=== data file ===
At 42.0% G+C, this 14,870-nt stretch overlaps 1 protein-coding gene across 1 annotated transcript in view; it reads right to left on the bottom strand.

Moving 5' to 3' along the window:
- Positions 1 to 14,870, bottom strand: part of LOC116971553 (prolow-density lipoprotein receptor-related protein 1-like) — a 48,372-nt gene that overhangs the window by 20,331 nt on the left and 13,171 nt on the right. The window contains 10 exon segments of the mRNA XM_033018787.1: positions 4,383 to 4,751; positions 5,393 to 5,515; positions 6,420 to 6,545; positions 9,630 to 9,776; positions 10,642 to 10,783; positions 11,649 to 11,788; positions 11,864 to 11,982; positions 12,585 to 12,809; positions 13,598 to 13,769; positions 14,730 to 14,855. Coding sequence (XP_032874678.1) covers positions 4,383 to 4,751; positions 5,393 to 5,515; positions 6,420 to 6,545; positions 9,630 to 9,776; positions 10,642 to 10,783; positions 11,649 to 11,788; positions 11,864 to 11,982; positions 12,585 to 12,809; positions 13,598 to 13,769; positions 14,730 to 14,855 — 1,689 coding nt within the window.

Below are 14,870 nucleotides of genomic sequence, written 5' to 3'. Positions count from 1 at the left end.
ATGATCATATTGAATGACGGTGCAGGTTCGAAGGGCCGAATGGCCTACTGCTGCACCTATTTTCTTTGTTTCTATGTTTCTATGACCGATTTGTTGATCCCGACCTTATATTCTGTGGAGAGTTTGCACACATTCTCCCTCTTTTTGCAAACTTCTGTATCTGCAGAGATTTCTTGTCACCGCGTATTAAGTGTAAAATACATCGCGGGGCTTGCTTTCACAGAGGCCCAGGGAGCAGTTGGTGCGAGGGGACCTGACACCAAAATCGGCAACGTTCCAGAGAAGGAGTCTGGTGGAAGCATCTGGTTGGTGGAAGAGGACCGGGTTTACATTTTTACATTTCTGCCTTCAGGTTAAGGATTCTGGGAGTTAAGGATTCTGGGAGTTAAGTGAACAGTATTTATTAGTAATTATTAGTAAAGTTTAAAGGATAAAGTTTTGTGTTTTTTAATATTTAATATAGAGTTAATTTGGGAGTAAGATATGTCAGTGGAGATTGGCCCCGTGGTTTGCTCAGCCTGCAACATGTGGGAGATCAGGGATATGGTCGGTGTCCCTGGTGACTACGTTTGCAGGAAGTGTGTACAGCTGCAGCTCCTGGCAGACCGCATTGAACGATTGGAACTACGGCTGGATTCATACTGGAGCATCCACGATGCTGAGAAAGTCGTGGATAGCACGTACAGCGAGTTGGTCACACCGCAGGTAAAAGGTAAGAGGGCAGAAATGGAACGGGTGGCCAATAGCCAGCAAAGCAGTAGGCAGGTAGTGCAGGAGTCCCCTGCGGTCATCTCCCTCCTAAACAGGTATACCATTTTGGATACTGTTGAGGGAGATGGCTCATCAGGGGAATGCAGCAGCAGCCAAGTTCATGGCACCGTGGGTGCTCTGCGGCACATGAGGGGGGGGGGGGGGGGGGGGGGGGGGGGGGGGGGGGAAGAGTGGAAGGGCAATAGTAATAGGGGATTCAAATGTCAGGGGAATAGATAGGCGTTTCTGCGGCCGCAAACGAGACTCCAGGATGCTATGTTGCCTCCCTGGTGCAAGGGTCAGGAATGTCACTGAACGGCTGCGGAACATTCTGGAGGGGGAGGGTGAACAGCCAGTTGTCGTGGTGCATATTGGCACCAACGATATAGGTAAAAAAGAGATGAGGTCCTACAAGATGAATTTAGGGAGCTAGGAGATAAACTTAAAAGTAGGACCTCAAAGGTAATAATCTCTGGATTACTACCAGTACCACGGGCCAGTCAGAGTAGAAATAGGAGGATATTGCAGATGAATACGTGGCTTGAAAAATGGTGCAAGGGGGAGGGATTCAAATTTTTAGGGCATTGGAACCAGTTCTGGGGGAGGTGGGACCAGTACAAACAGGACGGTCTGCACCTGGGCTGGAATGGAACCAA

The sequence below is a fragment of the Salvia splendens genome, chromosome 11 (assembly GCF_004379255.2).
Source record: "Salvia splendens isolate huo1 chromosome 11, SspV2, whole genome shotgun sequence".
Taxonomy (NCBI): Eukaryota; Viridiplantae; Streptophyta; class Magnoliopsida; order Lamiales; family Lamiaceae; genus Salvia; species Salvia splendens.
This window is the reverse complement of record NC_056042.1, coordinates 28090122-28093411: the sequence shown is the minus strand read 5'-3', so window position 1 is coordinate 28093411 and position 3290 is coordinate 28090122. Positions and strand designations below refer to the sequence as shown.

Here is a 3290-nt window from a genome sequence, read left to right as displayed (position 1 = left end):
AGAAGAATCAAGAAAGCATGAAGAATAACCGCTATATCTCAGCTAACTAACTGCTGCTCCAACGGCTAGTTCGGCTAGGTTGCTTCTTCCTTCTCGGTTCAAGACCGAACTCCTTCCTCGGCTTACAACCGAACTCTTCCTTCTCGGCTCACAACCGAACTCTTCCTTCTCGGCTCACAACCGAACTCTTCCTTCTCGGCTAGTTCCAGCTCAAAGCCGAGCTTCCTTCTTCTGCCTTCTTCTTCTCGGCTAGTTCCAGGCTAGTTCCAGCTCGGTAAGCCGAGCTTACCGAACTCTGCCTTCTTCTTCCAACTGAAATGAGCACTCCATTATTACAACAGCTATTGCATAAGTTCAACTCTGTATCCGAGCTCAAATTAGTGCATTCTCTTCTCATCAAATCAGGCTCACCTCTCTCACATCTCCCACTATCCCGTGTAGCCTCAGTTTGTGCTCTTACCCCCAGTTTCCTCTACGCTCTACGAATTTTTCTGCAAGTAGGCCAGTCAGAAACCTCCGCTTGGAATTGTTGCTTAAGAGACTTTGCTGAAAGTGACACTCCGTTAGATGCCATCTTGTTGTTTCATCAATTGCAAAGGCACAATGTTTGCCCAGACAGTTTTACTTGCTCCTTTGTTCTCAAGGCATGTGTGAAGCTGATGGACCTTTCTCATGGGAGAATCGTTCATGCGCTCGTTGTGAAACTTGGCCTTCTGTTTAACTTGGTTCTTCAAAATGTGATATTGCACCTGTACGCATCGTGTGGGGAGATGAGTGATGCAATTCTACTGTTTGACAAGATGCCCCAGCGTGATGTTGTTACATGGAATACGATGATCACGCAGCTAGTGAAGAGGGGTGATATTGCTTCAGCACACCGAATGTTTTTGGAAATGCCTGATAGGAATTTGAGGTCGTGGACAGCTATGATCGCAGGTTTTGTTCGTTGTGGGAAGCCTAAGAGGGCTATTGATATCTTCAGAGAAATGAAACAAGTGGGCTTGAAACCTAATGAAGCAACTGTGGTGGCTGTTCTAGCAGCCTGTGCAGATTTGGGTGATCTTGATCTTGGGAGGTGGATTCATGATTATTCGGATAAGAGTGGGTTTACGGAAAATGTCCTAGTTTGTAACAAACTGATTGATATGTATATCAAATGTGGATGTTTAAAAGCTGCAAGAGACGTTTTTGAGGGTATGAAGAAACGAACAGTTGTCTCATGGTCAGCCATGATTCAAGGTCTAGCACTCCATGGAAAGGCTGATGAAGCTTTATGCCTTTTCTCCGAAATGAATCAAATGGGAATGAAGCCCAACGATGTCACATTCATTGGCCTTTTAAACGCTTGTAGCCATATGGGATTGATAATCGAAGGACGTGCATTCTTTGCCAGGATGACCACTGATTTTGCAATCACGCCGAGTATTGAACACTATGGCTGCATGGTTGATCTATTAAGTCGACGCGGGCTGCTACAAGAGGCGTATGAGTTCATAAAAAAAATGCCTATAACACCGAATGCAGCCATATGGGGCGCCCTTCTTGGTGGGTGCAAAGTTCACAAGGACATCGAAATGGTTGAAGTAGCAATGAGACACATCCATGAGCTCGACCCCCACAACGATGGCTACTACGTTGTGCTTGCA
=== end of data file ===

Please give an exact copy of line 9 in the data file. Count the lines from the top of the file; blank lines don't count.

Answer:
This window is the reverse complement of record NC_056042.1, coordinates 28090122-28093411: the sequence shown is the minus strand read 5'-3', so window position 1 is coordinate 28093411 and position 3290 is coordinate 28090122. Positions and strand designations below refer to the sequence as shown.